Given it’s still just about January and the turning of a new page, this is the moment when I need to write about all the great things we should accomplish in the next 11 months of this year, isn’t it? Well, I just can’t bring myself to conform to the cliché.
Instead, I’m wondering how different this year might look if I made it not about me.
Leonard Bernstein, the late conductor of the New York Philharmonic Orchestra, was once asked to name the most difficult instrument to play. Without hesitation, he replied: “The second fiddle. I can get plenty of first violinists, but to find someone who can play the second fiddle with enthusiasm – that’s a problem; and if we have no second fiddle, we have no harmony.”
In truth, if I spent more time second fiddling then my community would probably produce better music anyway.
In his brilliant book Outliers, Malcolm Gladwell tells the strangest story about a guy called Christopher Langan – a genius with a staggering IQ of 195 (just to put that in perspective, Einstein was 150). During his school years, Langan could ace any foreign language exam just by skimming the textbook two to three minutes before the test. But Langan never made the most of his amazing ability and ended up working on a horse farm in rural Missouri.
According to Gladwell, Langan never had a second fiddler – a community to help him capitalise on his gifts.
Gladwell summarises his story in one sentence. “Langan had to make his way alone, and no one – not rock stars, not professional athletes, not software billionaires and not even geniuses – ever makes it alone.”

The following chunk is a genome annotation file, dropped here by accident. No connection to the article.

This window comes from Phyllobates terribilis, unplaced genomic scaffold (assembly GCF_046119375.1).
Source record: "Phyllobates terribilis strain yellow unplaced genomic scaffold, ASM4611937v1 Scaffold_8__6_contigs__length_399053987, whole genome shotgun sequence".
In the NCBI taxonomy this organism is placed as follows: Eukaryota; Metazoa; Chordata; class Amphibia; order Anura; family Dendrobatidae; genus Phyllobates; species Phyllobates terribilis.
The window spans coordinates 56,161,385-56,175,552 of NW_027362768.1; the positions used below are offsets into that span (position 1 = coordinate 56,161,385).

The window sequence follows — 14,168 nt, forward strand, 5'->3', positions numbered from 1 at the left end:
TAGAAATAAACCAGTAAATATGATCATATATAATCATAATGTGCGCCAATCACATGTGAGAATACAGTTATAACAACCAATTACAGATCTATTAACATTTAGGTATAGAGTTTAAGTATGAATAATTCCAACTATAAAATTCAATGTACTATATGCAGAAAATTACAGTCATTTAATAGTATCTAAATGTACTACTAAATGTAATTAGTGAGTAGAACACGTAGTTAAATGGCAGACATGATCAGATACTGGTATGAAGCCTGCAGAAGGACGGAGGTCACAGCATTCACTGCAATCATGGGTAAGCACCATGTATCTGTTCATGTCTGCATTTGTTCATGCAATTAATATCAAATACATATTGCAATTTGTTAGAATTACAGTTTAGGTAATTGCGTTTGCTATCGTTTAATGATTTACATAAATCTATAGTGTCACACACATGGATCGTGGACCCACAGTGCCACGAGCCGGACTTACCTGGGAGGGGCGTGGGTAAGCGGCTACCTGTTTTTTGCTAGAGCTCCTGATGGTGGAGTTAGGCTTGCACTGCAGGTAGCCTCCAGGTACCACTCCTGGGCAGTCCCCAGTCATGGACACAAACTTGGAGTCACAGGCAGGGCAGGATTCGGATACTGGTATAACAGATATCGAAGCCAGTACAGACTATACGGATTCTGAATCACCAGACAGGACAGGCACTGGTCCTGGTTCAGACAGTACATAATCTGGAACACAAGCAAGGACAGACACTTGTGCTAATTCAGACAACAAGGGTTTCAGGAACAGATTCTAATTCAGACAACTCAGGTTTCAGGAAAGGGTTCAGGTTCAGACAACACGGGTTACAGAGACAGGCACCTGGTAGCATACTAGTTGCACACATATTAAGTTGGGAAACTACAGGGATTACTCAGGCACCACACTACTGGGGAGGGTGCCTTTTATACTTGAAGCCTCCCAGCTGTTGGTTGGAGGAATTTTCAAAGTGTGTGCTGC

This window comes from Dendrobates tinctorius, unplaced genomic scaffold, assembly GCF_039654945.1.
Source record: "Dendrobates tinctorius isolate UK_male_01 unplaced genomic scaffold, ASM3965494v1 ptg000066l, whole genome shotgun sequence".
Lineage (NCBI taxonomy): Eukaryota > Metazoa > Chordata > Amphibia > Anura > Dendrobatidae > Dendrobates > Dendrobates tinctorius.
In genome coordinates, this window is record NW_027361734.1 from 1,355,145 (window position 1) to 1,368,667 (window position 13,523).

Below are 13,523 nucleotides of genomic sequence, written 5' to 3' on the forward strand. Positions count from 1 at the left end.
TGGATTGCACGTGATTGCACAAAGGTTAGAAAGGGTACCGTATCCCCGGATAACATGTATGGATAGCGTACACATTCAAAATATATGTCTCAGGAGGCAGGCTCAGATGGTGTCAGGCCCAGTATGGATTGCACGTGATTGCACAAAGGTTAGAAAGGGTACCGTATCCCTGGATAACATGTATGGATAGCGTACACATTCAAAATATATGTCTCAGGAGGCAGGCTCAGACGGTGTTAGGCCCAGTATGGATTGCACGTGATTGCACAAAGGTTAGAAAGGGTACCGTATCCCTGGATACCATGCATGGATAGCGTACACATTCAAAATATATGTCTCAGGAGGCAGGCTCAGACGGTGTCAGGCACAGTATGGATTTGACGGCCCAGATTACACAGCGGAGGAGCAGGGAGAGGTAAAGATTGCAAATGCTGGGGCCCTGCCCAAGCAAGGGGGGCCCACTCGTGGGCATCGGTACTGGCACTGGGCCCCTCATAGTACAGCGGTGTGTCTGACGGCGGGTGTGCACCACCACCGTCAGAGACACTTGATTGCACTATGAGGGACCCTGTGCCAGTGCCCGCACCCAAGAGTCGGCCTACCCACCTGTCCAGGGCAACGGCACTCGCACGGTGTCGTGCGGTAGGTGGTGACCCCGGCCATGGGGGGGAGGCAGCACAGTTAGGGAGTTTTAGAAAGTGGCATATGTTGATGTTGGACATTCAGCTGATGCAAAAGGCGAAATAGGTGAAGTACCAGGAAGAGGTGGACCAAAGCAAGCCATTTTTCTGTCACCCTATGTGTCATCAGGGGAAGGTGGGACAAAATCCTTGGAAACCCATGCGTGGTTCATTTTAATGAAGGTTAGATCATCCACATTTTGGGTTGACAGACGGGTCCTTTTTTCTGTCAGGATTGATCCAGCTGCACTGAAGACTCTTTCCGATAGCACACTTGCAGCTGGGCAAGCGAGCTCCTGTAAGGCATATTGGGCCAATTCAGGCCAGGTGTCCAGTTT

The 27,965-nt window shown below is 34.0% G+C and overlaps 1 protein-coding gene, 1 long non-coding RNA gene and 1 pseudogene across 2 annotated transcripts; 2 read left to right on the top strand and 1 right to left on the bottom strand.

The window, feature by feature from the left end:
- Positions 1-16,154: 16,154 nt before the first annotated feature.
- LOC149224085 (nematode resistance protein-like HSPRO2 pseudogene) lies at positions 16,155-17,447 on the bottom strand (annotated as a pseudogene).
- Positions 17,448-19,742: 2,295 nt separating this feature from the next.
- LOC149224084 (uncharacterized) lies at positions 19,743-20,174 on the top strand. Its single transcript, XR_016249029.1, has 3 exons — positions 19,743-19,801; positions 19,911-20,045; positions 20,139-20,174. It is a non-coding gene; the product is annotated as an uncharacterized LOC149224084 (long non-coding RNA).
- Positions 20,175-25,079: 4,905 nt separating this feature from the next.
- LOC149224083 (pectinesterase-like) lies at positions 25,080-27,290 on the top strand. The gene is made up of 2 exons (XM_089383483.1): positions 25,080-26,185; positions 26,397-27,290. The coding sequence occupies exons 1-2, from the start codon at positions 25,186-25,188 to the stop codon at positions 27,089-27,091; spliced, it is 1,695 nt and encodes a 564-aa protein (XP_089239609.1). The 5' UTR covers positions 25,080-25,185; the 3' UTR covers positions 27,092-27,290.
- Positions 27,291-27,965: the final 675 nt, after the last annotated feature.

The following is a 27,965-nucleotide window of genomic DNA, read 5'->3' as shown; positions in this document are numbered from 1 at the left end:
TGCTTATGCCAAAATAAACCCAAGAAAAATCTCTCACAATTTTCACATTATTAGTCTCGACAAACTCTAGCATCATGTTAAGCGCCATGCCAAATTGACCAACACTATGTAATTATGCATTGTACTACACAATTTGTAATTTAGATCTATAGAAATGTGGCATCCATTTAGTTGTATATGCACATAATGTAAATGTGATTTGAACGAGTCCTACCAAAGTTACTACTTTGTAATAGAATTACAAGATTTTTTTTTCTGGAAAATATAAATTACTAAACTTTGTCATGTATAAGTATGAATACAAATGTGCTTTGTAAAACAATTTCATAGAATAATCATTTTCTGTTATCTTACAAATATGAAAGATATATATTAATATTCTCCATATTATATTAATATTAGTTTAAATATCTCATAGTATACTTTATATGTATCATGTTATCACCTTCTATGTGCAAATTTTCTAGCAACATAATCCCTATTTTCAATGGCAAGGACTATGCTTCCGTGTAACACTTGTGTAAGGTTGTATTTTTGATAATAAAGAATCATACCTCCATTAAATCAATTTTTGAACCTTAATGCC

My favourite TED Talk in recent years is unquestionably one by entrepreneur Derek Sivers on “How to start a movement”. If you’ve got three minutes, it’s definitely worth a watch.
If you don’t, then let me briefly summarise; it takes followers to make a leader. A leader without any followers is just a loner, probably doing something crazy. Following someone is what transforms them into a leader.
So why not make your goal for this year about helping someone who isn’t you? Find a person that you think is doing something great, and give them everything you’ve got. Apparently in the King James Version of the Bible, the word ‘leader’ is mentioned only six times. The word ‘servant’ is mentioned more than 900 times. I confess I’ve not counted to see whether or not that’s true, but either way, serving seems to be thought of more highly by Jesus.
“The greatest among you will be your servant.” Matthew 23:11
Either way, why not pick up a second fiddle this month, and see if the result isn’t better music.
To finish with a long overdue quote from The Hobbit: “May you appear where you are most needed, and least expected.”